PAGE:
Thursday, October 13, 2016

How I Take History Notes (AP World History)


School is one of the biggest aspects of my life, so I wanted my blog to reflect that. Currently, my most difficult class by far is AP World History. It's the first AP class I've ever taken, so it's been a bit of a transition from anything else I've done before. There is a lot of information and work in this class, so taking notes is very crucial for me to do well. Social studies classes in general require a lot of memorization and just flat out knowing the material.

I've already taken a lot of notes so far in AP World, so I've gotten my note-taking system down pat. It may seem like quite a bit of work for some people, but the effort has paid off; I've gotten A's on everything in the class so far. In this post, I'll be elaborating on how I take notes for a history class in a way that doesn't require too much thinking (specifically WHAP, obviously), but I've rambled on enough, so let's get to it!

The pens, highlighters, and marker that I use to take my notes for AP World History // OurJourneyinJournals.blogspot.com

The Supplies

I was warned by friends who took AP World last year that we would be taking a lot of notes in the class, so I got a three-subject notebook (though I may need to get another one for second semester since I've already filled up almost half of the notebook, and it's only been one quarter). It's just a normal Five Star notebook from Meijers, my local grocery store/supermarket. The paper isn't amazing, but it's good enough for just school notes.

My main tool for writing is a black 0.5 mm gel pen. I quite like the Muji Retractable Gel Pen, but my favorite is the Pilot Juice. I also use colored gel pens that go with my color-coding system - mostly various 0.5 Pilot Juices, but I'm also using a 0.7 gray Zebra Push Clip. And finally, I use a Crayola Super Tip marker, a Sakura Gelly Roll Stardust, and various highlighters (a Zebra Mildliner and a Pilot FriXion). I'll be explaining the use of each of these different writing utensils later in this post.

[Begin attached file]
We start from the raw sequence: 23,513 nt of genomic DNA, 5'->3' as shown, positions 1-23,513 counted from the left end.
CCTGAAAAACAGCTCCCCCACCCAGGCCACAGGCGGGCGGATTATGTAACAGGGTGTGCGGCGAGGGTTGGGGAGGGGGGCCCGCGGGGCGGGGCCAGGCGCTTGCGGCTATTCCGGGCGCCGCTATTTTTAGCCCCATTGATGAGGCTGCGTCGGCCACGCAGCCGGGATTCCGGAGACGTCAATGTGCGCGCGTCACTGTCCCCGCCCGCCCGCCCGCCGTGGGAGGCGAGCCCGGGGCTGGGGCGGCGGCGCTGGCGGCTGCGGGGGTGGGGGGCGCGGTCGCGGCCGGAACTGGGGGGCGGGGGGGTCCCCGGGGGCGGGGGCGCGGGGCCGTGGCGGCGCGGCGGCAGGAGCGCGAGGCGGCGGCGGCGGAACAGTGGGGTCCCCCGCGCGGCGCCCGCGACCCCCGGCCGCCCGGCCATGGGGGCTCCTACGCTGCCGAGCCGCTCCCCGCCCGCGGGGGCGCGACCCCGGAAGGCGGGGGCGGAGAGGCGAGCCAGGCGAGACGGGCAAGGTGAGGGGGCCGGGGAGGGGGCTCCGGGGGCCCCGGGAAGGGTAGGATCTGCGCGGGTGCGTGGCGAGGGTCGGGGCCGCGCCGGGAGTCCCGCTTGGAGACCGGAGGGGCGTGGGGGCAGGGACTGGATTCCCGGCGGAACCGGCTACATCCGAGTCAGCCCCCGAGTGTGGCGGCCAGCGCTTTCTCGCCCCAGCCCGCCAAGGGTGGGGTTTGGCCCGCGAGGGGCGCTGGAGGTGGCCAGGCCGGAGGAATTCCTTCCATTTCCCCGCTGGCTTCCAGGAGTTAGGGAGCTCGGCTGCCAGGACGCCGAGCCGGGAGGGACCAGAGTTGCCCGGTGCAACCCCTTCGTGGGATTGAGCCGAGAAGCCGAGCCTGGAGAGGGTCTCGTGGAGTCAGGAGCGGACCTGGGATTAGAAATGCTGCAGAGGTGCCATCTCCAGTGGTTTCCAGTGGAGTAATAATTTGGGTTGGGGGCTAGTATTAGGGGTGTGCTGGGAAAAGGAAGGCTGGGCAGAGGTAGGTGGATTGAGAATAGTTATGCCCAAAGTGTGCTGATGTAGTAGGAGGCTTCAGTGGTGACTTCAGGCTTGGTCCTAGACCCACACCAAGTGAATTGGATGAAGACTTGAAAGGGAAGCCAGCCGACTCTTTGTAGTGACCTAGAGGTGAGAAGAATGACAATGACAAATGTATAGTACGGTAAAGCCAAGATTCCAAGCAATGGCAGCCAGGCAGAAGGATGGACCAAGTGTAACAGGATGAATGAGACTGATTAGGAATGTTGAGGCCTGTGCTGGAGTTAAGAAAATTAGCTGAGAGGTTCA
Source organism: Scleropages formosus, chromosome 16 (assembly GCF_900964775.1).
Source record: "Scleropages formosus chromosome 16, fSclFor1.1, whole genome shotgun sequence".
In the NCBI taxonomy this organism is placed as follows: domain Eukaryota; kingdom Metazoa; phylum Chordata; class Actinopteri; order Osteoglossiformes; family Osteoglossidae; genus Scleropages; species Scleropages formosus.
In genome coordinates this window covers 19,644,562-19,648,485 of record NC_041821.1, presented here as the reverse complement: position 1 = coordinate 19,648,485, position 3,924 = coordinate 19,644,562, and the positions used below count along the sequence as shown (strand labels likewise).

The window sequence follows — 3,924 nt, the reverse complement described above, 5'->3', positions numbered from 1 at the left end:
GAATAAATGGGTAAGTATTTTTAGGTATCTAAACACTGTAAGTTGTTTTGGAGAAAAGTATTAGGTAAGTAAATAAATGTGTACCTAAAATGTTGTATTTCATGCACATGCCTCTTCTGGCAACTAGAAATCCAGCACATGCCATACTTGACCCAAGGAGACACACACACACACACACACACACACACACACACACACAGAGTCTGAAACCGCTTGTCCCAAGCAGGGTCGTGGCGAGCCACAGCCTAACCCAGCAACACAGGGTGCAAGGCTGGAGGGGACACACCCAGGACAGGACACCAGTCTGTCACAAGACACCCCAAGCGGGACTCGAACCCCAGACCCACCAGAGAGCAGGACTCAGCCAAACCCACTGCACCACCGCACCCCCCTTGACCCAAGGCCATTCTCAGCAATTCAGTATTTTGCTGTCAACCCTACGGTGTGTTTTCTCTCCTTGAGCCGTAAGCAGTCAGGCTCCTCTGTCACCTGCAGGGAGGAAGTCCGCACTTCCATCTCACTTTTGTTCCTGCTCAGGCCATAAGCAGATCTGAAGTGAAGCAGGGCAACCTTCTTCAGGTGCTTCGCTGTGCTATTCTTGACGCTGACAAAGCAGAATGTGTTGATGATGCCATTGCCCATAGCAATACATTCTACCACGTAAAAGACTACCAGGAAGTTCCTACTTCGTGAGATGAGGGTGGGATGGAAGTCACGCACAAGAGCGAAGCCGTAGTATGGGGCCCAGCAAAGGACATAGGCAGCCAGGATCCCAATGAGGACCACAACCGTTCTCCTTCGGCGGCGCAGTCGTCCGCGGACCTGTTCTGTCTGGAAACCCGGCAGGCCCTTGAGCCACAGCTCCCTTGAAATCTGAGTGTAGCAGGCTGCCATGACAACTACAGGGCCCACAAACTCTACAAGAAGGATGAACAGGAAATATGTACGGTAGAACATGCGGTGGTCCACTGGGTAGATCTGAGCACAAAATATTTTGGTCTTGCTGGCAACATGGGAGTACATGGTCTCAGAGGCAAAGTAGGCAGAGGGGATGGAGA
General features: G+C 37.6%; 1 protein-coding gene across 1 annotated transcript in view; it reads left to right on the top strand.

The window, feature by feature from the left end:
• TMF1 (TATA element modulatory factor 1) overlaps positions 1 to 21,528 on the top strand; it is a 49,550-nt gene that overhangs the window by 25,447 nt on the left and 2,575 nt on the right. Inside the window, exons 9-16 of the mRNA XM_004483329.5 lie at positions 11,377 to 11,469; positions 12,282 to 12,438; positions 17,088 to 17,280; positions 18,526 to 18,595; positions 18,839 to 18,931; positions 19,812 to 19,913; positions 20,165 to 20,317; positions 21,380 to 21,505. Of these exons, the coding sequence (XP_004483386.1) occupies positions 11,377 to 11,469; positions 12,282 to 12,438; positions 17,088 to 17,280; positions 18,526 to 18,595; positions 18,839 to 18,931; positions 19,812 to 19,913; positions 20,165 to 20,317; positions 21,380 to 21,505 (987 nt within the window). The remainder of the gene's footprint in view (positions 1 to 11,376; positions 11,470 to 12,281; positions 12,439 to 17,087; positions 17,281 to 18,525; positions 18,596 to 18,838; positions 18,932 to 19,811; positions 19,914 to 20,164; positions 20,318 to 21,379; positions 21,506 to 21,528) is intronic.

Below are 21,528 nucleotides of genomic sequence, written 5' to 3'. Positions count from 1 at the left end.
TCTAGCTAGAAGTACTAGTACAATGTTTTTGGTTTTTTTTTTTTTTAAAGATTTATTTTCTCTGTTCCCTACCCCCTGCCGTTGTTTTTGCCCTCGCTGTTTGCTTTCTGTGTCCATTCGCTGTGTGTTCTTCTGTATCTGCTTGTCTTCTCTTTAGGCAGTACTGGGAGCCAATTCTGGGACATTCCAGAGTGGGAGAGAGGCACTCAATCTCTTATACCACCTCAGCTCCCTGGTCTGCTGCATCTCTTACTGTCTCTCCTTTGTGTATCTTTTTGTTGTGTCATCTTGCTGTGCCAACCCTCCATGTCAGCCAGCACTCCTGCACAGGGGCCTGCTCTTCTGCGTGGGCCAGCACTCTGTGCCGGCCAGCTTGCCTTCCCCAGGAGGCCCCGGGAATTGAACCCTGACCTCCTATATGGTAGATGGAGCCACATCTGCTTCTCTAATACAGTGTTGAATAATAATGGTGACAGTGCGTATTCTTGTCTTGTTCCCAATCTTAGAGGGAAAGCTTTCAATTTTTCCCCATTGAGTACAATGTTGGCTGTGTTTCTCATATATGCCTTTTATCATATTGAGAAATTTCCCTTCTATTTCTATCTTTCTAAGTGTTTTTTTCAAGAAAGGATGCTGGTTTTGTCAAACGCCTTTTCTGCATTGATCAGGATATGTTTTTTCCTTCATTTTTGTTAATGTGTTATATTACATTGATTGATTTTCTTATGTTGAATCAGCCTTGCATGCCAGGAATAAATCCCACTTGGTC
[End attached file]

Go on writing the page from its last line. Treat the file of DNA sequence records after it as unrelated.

Some random other things include a giant thing of correction tape from China, my laptop (an HP Pavilion 13 x360 laptop with Windows 10), and the history textbook that my school uses (Traditions & Encounters: a Global Perspective on the Past).

The Process

When making a note-taking system for any class that you're taking, always make sure to adapt to your textbook and to how your teacher structures the class. In my class, my teacher assigns textbook reading pretty much every night as homework and then lectures about that topic the next school day. This is how it almost always works in this particular class, so my system revolves around this pattern.

Typed Notes

Some of my typed textbook notes // OurJourneyinJournals.blogspot.com


More of my notes on my laptop // OurJourneyinJournals.blogspot.com

Textbook Reading

First, I read the textbook section the night that it's due. This ensures that I already have a good basis of understanding for the next day's lecture topic. I take notes over the reading on my laptop using a typical outlining technique based on the mini subsections that each section of the textbook has. Our textbook is divided into units, then chapters, then sections (which each have their own topic), then subsections, then sub-subsections.

When I first do notes on my computer, I put them all in my "AP world notes" Word document. I type out and bold the title of the section (e.g. "Ch 14.3: Economy and Society of the Early Islamic World") and do my notes under there using a hierarchy of bullet points. In other words, the bigger, more general points are further to the left, and any details about the information is underneath it as a bullet point to the right. Here is a better explanation. I also use the title of each subsection in the textbook as the title of each subsection in my notes.

I try to paraphrase each paragraph of reading into one or two bullet pointed phrases, though I still find it a little hard to condense information. However, I do need to mention that actually doing the reading is very important in history classes (especially AP World); often what separates the people that do well in the class from the people that don't do well is whether or not they actually read the textbook.